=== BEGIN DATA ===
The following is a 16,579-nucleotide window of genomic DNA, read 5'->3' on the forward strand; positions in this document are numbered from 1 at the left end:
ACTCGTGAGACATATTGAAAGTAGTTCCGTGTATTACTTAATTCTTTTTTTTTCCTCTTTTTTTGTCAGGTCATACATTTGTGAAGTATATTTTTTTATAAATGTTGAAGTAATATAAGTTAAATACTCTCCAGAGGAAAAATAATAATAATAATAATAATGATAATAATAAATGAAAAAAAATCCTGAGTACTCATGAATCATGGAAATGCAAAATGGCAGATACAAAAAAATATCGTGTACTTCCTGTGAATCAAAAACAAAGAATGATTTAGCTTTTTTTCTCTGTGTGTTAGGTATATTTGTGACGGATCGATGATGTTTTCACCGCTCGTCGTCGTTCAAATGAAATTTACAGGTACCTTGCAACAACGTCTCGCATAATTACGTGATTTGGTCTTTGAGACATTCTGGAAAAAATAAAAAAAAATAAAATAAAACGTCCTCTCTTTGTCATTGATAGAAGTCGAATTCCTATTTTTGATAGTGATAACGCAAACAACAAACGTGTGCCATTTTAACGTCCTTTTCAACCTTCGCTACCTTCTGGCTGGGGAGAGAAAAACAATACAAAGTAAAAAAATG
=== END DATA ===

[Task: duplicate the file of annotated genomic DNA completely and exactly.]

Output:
The following is a 16,579-nucleotide window of genomic DNA, read 5'->3' on the forward strand; positions in this document are numbered from 1 at the left end:
ACTCGTGAGACATATTGAAAGTAGTTCCGTGTATTACTTAATTCTTTTTTTTTCCTCTTTTTTTGTCAGGTCATACATTTGTGAAGTATATTTTTTTATAAATGTTGAAGTAATATAAGTTAAATACTCTCCAGAGGAAAAATAATAATAATAATAATAATGATAATAATAAATGAAAAAAAATCCTGAGTACTCATGAATCATGGAAATGCAAAATGGCAGATACAAAAAAATATCGTGTACTTCCTGTGAATCAAAAACAAAGAATGATTTAGCTTTTTTTCTCTGTGTGTTAGGTATATTTGTGACGGATCGATGATGTTTTCACCGCTCGTCGTCGTTCAAATGAAATTTACAGGTACCTTGCAACAACGTCTCGCATAATTACGTGATTTGGTCTTTGAGACATTCTGGAAAAAATAAAAAAAAATAAAATAAAACGTCCTCTCTTTGTCATTGATAGAAGTCGAATTCCTATTTTTGATAGTGATAACGCAAACAACAAACGTGTGCCATTTTAACGTCCTTTTCAACCTTCGCTACCTTCTGGCTGGGGAGAGAAAAACAATACAAAGTAAAAAAATG